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This question already has an answer here:

I think this must be easy but I do not get it.

Assume I have the following arparse parser:

import argparse

parser = argparse.ArgumentParser( version='pyargparsetest 1.0' )
subparsers = parser.add_subparsers(help='commands')

# all
all_parser = subparsers.add_parser('all', help='process all apps')

# app
app_parser = subparsers.add_parser('app', help='process a single app')
app_parser.add_argument('appname', action='store', help='name of app to process')

How can I identify, which subparser was used? calling:

print parser.parse_args(["all"])

gives me an empty namespace:

Namespace()
share|improve this question

marked as duplicate by Gerald Kaszuba, tiago, Sindre Sorhus, Taryn East, Antti Haapala Aug 6 '13 at 1:27

This question has been asked before and already has an answer. If those answers do not fully address your question, please ask a new question.

    
This question IMHO has better answer then the one considered original. – Eugene Sajine Feb 26 '14 at 19:34
up vote 43 down vote accepted

Edit: Please see quornian's answer to this question, which is better than mine and should be the accepted answer.

According to the argparse documentation the result of parser.parseargs(...) will "only contain attributes for the main parser and the sub parser that was selected". Unfortunately this may not be enough information to determine which sub parser was used. The documentation recommends using the set_defaults(...) method on the sub parser to solve this problem.

For example, I've added calls to set_defaults() to your code:

import argparse

parser = argparse.ArgumentParser( version='pyargparsetest 1.0' )
subparsers = parser.add_subparsers(help='commands')

# all
all_parser = subparsers.add_parser('all', help='process all apps')
all_parser.set_defaults(which='all')

# app
app_parser = subparsers.add_parser('app', help='process a single app')
app_parser.add_argument('appname', action='store', help='name of app to process')
app_parser.set_defaults(which='app')

Now if you run

print parser.parse_args(["all"])

The result is

Namespace(which='all')

Check out the add_subparsers() documentation for more information and another example.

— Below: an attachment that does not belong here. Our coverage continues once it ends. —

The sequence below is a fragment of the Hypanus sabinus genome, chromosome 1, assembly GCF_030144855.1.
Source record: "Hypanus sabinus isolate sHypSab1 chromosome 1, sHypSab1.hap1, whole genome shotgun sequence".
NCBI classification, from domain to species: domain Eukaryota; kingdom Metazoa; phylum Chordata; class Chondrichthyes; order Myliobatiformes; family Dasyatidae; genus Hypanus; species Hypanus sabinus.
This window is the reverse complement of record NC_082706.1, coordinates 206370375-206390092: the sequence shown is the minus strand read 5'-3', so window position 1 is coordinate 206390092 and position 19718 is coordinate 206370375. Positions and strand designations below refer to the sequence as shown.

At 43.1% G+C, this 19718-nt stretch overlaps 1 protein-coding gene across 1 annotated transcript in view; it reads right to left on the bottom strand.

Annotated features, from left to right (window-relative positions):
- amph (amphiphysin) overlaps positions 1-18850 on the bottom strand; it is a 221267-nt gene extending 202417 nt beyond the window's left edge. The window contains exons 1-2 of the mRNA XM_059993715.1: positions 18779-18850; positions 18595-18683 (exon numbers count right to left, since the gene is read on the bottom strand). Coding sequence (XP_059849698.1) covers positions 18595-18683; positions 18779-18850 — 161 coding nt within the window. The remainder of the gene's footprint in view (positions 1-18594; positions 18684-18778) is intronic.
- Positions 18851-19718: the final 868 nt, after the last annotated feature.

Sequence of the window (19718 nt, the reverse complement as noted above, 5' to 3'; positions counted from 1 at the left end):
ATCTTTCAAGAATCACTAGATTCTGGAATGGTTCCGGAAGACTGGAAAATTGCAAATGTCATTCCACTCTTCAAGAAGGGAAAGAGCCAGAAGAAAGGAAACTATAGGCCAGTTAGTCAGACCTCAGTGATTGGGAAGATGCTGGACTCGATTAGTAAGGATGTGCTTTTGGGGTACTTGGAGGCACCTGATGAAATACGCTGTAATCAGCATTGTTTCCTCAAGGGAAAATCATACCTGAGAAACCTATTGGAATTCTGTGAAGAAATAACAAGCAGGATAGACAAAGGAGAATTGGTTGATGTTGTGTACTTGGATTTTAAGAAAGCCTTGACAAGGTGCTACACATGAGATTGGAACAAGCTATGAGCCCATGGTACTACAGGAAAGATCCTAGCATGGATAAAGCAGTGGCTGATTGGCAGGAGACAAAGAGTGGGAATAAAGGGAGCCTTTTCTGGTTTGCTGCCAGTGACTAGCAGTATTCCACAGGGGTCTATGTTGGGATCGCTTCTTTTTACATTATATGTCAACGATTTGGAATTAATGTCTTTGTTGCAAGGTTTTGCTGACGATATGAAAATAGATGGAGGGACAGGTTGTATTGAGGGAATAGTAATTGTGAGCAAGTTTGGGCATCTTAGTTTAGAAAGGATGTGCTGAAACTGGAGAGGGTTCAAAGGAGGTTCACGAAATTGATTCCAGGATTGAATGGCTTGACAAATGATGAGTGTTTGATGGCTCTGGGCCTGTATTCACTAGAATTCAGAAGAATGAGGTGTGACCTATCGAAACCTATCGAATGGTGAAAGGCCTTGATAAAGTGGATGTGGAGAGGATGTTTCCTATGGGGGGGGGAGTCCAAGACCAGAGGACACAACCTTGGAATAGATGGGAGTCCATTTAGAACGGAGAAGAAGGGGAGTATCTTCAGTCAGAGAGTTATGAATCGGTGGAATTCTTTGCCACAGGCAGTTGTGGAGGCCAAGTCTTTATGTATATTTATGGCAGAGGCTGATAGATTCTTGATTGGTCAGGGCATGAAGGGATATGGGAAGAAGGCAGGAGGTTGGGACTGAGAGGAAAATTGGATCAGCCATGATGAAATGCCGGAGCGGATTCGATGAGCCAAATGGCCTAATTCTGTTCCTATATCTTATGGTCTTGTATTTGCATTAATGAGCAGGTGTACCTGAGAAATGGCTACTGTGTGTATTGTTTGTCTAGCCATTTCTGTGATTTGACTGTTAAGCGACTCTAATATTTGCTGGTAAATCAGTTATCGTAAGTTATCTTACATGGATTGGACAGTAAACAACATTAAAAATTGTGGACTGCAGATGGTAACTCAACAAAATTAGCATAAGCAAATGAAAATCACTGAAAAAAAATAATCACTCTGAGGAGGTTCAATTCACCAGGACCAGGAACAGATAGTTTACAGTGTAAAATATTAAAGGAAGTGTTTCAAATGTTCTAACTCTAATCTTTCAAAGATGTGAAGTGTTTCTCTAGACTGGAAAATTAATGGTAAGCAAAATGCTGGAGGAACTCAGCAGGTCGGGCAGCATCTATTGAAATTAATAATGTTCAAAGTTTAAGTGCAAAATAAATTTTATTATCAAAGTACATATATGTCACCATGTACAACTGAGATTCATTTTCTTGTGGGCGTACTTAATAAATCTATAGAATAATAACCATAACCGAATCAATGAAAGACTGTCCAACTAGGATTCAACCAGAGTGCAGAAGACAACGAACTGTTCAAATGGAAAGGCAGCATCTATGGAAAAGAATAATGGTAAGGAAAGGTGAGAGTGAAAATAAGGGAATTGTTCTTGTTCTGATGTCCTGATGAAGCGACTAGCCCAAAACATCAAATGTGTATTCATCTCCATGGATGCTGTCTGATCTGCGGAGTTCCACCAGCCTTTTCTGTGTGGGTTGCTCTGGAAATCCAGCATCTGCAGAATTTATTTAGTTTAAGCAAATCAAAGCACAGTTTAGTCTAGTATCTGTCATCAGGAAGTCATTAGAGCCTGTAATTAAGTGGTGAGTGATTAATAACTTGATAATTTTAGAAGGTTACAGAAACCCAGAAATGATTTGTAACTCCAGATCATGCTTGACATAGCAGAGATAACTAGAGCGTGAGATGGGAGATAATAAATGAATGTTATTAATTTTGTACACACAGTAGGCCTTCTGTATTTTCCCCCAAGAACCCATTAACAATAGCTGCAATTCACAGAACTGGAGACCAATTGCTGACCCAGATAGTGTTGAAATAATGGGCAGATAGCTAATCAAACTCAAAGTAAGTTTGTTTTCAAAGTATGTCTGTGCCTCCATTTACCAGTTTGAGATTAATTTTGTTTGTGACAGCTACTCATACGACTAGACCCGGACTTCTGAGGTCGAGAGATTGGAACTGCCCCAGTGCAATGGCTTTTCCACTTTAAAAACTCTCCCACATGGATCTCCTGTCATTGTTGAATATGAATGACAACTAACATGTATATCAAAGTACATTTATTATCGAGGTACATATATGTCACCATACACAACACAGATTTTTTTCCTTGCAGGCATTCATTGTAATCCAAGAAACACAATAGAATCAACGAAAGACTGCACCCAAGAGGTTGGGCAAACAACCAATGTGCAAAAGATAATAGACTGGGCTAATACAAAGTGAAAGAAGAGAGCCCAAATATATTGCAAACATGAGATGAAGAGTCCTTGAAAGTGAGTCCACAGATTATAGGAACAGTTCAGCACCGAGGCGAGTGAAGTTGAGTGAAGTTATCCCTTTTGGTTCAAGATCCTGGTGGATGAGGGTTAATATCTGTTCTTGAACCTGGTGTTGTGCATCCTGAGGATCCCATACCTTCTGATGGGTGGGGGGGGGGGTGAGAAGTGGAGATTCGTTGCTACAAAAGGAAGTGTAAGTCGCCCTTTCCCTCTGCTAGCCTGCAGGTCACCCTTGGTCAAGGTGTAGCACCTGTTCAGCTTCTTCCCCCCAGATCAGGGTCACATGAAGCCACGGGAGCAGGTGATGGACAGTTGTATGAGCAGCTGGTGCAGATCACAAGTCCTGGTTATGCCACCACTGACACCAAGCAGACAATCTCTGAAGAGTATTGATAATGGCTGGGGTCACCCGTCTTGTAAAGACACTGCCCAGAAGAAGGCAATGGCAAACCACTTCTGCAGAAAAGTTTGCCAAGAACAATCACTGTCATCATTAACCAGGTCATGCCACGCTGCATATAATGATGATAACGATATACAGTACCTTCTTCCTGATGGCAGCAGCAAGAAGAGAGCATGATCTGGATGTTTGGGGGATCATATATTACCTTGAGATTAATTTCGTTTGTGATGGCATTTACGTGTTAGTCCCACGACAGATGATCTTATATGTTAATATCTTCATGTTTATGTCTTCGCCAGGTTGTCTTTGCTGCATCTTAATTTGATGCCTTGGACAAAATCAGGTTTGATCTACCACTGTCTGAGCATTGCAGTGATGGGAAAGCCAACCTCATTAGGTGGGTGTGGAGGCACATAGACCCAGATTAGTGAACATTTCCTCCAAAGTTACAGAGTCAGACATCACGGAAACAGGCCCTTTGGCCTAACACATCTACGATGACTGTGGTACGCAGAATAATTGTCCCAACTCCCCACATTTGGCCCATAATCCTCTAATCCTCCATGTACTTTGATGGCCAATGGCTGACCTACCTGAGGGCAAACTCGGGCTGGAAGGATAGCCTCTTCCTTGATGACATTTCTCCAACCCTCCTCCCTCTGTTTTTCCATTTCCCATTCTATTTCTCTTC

share|improve this answer
    
+1 Nice answer. I don't know about set_defaults. – Raymond Hettinger Nov 23 '11 at 23:16
    
great, thanks. Thats exactly what I was looking for. – user1062880 Nov 24 '11 at 19:38
4  
set_defaults is useful, like in the docs' example where it uses it to bind a sub-command to a function.. but add_parser(dest='which') appears to be the "correct" way to do this, as it doesn't require repeating the subcommand name – dbr Jun 6 '12 at 12:02
    
@dbr Yep, you're right. Quornian's answer should be the accepted one. – srgerg Jun 7 '12 at 0:23

A simpler solution is to add dest to the add_subparsers call. This is buried a bit further down in the documentation:

[...] If it is necessary to check the name of the subparser that was invoked, the dest keyword argument to the add_subparsers() call will work

In your example replace:

subparsers = parser.add_subparsers(help='commands')

with:

subparsers = parser.add_subparsers(help='commands', dest='command')

Now if you run:

print parser.parse_args(["all"])

you will get

Namespace(command='all')
share|improve this answer
    
This seems like the correct way, as it works like the dest param on any other argument (only it defaults to None, rather than being pulled from the --longopt value). Using set_defaults seems inappropriate for this (but useful for other things) – dbr Jun 6 '12 at 12:01
    
This is the correct answer! Would be nice to have an example how to test the "command" value. – Eugene Sajine Feb 26 '14 at 19:16
    
BTW if there is function in the same class by the name of the command one could do: "getattr(self, args.command)()" to execute it by name! – Eugene Sajine Feb 26 '14 at 19:32
    
They should add this in a more obvious place in the docs. Very useful / appropriate solution – Bill Gross Apr 8 at 14:36

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